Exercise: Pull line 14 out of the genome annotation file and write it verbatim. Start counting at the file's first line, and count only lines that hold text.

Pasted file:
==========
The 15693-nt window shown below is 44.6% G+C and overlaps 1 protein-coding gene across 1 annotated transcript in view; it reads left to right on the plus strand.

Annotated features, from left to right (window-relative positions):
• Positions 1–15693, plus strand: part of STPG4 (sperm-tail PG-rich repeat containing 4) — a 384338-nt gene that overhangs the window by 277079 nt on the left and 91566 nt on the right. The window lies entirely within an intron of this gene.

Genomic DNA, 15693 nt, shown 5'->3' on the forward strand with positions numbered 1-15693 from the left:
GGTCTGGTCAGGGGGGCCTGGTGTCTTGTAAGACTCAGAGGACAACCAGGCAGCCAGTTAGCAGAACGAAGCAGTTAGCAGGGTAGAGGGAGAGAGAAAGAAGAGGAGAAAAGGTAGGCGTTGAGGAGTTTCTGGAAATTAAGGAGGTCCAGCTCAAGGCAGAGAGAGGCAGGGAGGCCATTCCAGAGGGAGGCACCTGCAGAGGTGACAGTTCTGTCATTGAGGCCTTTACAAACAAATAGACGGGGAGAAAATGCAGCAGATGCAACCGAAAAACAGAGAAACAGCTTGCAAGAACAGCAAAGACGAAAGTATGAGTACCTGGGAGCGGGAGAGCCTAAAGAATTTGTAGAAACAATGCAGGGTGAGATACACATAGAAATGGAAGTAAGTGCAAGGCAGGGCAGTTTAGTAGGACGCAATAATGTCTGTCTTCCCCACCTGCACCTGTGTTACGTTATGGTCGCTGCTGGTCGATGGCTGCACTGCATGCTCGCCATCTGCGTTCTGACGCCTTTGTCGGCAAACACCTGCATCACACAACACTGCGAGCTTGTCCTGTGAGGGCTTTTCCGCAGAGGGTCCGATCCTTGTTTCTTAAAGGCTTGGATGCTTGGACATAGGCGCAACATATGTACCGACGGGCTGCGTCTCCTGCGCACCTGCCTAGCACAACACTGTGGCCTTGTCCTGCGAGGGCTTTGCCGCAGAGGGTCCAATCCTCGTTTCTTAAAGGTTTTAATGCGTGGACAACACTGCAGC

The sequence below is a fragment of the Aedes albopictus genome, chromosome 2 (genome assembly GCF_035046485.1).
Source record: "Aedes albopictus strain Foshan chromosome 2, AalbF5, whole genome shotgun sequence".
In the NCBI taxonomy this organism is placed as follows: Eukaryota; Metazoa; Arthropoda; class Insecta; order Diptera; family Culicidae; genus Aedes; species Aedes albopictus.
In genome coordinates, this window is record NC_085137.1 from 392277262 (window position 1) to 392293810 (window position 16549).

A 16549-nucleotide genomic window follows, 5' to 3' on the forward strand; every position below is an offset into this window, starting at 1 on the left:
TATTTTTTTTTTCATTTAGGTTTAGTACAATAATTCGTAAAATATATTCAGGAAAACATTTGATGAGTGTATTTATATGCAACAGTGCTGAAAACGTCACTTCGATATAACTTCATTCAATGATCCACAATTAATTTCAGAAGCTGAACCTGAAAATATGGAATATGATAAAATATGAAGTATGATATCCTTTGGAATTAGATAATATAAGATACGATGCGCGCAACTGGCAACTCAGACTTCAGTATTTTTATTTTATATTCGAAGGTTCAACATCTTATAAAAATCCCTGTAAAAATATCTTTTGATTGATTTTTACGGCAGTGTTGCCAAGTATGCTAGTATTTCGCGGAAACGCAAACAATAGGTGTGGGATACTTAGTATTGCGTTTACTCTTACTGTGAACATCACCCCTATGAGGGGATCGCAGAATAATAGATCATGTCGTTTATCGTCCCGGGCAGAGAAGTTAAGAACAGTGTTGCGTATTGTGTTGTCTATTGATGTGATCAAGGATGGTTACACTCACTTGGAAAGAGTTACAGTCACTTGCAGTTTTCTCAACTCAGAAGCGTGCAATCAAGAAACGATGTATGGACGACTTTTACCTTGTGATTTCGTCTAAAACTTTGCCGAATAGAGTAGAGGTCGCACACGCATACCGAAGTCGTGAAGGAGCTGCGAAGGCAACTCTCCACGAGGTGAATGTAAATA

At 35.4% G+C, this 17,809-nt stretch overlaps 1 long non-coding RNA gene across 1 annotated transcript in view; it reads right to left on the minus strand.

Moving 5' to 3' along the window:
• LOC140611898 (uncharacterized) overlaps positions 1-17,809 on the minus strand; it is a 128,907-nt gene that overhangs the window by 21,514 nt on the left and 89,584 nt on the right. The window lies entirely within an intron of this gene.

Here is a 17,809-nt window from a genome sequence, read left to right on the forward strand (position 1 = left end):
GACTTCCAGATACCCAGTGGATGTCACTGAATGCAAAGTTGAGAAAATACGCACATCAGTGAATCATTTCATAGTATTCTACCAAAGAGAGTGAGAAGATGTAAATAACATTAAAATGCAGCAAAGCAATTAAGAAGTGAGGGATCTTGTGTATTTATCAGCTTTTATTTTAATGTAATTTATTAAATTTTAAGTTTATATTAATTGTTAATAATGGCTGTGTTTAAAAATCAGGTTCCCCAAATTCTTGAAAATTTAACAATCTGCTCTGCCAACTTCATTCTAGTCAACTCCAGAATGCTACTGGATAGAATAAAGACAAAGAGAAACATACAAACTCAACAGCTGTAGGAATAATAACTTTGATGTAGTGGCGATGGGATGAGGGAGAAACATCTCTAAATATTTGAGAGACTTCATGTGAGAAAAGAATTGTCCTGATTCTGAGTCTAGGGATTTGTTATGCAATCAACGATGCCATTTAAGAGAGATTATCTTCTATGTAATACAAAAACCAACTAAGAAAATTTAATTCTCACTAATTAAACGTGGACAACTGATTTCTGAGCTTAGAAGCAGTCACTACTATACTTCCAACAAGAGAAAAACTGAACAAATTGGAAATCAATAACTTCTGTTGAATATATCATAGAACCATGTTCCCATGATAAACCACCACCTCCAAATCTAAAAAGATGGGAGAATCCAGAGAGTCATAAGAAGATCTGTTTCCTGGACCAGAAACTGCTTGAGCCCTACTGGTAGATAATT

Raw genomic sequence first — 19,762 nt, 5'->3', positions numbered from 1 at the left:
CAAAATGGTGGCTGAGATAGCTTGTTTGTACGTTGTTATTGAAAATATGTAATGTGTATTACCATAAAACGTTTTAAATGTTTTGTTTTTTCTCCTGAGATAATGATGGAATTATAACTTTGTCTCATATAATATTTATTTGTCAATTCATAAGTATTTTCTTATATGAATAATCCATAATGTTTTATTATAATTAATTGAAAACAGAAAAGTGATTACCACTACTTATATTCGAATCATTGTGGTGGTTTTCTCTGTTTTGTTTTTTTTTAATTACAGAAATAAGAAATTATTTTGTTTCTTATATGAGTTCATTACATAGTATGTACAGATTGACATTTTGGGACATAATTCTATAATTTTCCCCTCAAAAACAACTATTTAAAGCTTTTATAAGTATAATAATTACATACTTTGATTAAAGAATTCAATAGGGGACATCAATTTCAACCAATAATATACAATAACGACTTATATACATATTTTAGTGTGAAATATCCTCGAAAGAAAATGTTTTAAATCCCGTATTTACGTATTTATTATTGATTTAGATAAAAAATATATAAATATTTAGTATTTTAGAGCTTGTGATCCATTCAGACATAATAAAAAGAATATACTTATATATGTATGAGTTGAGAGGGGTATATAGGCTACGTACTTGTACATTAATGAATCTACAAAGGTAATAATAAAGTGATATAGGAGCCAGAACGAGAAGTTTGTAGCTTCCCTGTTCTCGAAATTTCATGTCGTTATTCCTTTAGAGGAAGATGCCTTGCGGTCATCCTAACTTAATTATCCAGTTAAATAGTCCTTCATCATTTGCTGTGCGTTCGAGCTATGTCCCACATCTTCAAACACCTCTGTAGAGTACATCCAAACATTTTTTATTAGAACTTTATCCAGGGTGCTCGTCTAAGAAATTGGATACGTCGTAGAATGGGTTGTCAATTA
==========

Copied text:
• LOC140611898 (uncharacterized) overlaps positions 1-17,809 on the minus strand; it is a 128,907-nt gene that overhangs the window by 21,514 nt on the left and 89,584 nt on the right. The window lies entirely within an intron of this gene.